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Mass media and public policy : global evidence from agricultural policies

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  • Olper, Alessandro
  • Swinnen, Johan

Abstract

Mass media play a crucial role in information distribution and in the political market and public policy making. Theory predicts that information provided by the mass media reflects the media's incentives to provide news to different groups in society and affects these groups'influence in policy making. The paper use data on agricultural policy from 69 countries spanning a wide range of development stages and media markets to test these predictions. The empirical results are consistent with theoretical hypotheses that public support for agriculture is affected by the mass media. In particular, an increase in media (television) diffusion is associated with policies that benefit the majority to a greater extent and is correlated with a reduction in agriculture taxation in poor countries and a reduction in the subsidization of agriculture in rich countries, ceteris paribus. The empirical results are consistent with the hypothesis that increased competition in commercial media reduces transfers to special interest groups and contributes to more efficient public policies.

Suggested Citation

  • Olper, Alessandro & Swinnen, Johan, 2013. "Mass media and public policy : global evidence from agricultural policies," Policy Research Working Paper Series 6362, The World Bank.
  • Handle: RePEc:wbk:wbrwps:6362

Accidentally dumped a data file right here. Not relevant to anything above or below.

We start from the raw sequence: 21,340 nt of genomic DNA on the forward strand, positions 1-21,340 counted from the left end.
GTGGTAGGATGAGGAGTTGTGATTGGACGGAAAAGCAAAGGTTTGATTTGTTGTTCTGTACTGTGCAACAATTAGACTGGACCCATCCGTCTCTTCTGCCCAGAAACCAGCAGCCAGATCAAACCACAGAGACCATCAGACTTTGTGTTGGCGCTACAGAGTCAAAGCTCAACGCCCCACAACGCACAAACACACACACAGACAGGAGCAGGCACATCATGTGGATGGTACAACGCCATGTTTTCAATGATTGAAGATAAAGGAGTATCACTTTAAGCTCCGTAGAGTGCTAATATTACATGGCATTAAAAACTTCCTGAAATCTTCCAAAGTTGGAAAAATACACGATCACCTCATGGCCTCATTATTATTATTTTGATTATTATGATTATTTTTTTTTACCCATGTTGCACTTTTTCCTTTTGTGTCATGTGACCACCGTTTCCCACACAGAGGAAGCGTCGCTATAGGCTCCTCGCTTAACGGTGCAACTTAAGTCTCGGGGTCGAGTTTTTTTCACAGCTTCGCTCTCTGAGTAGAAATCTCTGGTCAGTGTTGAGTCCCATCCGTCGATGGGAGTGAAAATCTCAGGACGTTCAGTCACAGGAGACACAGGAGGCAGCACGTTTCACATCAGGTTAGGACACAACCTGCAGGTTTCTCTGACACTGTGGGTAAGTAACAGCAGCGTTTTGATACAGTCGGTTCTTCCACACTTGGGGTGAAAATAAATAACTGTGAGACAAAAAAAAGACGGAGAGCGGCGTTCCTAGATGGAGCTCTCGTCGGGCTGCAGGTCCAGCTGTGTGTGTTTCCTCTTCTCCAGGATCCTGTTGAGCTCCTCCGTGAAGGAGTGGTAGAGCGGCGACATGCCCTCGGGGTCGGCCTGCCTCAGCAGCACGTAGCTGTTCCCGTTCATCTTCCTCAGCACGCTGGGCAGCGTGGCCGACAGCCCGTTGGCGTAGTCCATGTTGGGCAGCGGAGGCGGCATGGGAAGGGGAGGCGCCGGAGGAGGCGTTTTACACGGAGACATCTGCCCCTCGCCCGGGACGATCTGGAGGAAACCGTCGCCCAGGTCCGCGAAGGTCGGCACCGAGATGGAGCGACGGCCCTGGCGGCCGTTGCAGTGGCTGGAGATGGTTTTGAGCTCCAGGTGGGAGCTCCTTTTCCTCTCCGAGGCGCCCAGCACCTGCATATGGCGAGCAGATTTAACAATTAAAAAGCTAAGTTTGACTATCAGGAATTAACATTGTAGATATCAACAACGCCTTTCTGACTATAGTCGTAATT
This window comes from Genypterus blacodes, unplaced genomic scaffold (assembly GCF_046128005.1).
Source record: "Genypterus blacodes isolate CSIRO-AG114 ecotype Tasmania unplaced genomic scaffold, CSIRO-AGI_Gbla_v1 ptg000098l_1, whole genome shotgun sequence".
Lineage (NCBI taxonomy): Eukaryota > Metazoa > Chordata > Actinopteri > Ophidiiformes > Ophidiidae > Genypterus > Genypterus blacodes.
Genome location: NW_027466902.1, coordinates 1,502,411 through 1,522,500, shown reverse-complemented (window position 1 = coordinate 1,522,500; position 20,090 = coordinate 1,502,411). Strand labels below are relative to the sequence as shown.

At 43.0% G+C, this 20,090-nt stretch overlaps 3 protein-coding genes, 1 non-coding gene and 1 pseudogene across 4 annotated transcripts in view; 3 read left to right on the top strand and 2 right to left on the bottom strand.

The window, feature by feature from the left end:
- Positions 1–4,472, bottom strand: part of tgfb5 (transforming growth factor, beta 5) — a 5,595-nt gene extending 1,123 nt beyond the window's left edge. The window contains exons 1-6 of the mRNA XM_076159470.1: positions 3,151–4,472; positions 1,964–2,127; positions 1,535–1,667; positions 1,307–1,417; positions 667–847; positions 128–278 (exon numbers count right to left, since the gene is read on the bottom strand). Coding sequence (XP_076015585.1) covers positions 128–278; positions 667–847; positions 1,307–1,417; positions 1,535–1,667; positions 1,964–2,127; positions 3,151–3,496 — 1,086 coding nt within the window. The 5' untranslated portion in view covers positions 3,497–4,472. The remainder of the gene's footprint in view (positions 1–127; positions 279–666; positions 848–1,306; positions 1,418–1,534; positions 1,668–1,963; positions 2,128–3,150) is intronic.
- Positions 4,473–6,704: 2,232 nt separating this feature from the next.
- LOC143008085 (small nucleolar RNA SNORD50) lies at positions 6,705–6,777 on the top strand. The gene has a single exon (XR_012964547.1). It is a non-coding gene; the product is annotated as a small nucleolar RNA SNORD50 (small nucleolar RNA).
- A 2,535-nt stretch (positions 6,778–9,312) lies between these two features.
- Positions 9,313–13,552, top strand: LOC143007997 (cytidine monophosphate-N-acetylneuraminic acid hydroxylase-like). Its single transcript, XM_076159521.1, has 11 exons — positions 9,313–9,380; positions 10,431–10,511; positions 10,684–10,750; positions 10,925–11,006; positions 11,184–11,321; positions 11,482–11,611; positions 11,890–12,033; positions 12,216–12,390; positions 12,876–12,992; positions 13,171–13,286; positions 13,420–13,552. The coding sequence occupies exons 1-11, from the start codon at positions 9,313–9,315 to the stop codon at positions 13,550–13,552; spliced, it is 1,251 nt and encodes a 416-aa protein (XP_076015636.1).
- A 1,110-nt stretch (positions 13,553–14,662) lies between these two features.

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    Cited by:

    1. Kym Anderson & Gordon Rausser & Johan Swinnen, 2013. "Political Economy of Public Policies: Insights from Distortions to Agricultural and Food Markets," Journal of Economic Literature, American Economic Association, vol. 51(2), pages 423-477, June.
    2. Elena Briones Alonso & Johan Swinnen, 2015. "A Value Chain Approach to Measuring Distortions to Incentives and Food Policy Effects (with application to Pakistan’s grain policy)," Working Papers id:6895, eSocialSciences.
    3. Alessandro Olper & Johan Swinnen, 2013. "Mass Media and Public Policy: Global Evidence from Agricultural Policies," The World Bank Economic Review, World Bank, vol. 27(3), pages 413-436.
    4. Zhike Lv & Ting Xu, 2019. "Do economic sanctions affect protectionism? Evidence from agricultural support," Economics and Politics, Wiley Blackwell, vol. 31(1), pages 27-42, March.
    5. Resnick, Danielle & Babu, Suresh & Haggblade, Steven & Hendriks, Sheryl L. & Mather, David, 2015. "Conceptualizing Drivers Of Policy Change In Agriculture, Nutrition, And Food Security: The Kaleidoscope Model," Feed the Future Innovation Lab for Food Security Policy Research Papers 258732, Michigan State University, Department of Agricultural, Food, and Resource Economics, Feed the Future Innovation Lab for Food Security (FSP).
    6. Nith, Kosal & Ly, Singhong, 2018. "Reinvigorating Cambodian agriculture: Transforming from extensive to intensive agriculture," MPRA Paper 93091, University Library of Munich, Germany, revised 23 Dec 2018.
    7. Katja Pietrzyck & Nora Berke & Vanessa Wendel & Julia Steinhoff-Wagner & Sebastian Jarzębowski & Brigitte Petersen, 2021. "Understanding the Importance of International Quality Standards Regarding Global Trade in Food and Agricultural Products: Analysis of the German Media," Agriculture, MDPI, vol. 11(4), pages 1-20, April.